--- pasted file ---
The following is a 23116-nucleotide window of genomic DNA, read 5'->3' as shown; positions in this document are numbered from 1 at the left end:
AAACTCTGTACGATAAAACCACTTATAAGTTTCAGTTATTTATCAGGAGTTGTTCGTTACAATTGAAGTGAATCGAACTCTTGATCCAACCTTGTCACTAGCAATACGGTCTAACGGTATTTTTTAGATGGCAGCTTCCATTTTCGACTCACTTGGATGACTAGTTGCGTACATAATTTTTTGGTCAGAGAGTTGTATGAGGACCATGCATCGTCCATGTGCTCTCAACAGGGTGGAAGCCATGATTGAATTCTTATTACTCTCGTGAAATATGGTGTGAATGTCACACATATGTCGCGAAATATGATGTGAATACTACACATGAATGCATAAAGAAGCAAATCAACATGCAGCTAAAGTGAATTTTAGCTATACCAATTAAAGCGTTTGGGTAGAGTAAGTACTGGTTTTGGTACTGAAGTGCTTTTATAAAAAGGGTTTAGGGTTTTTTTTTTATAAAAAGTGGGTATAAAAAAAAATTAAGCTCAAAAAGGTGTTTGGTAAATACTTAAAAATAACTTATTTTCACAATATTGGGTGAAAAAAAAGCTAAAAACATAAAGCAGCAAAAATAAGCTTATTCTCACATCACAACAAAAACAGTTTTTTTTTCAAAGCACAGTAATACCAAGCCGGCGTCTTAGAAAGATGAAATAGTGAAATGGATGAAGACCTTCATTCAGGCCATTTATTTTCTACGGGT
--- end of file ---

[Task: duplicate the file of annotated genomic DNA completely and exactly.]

The following is a 23116-nucleotide window of genomic DNA, read 5'->3' as shown; positions in this document are numbered from 1 at the left end:
AAACTCTGTACGATAAAACCACTTATAAGTTTCAGTTATTTATCAGGAGTTGTTCGTTACAATTGAAGTGAATCGAACTCTTGATCCAACCTTGTCACTAGCAATACGGTCTAACGGTATTTTTTAGATGGCAGCTTCCATTTTCGACTCACTTGGATGACTAGTTGCGTACATAATTTTTTGGTCAGAGAGTTGTATGAGGACCATGCATCGTCCATGTGCTCTCAACAGGGTGGAAGCCATGATTGAATTCTTATTACTCTCGTGAAATATGGTGTGAATGTCACACATATGTCGCGAAATATGATGTGAATACTACACATGAATGCATAAAGAAGCAAATCAACATGCAGCTAAAGTGAATTTTAGCTATACCAATTAAAGCGTTTGGGTAGAGTAAGTACTGGTTTTGGTACTGAAGTGCTTTTATAAAAAGGGTTTAGGGTTTTTTTTTTATAAAAAGTGGGTATAAAAAAAAATTAAGCTCAAAAAGGTGTTTGGTAAATACTTAAAAATAACTTATTTTCACAATATTGGGTGAAAAAAAAGCTAAAAACATAAAGCAGCAAAAATAAGCTTATTCTCACATCACAACAAAAACAGTTTTTTTTTCAAAGCACAGTAATACCAAGCCGGCGTCTTAGAAAGATGAAATAGTGAAATGGATGAAGACCTTCATTCAGGCCATTTATTTTCTACGGGT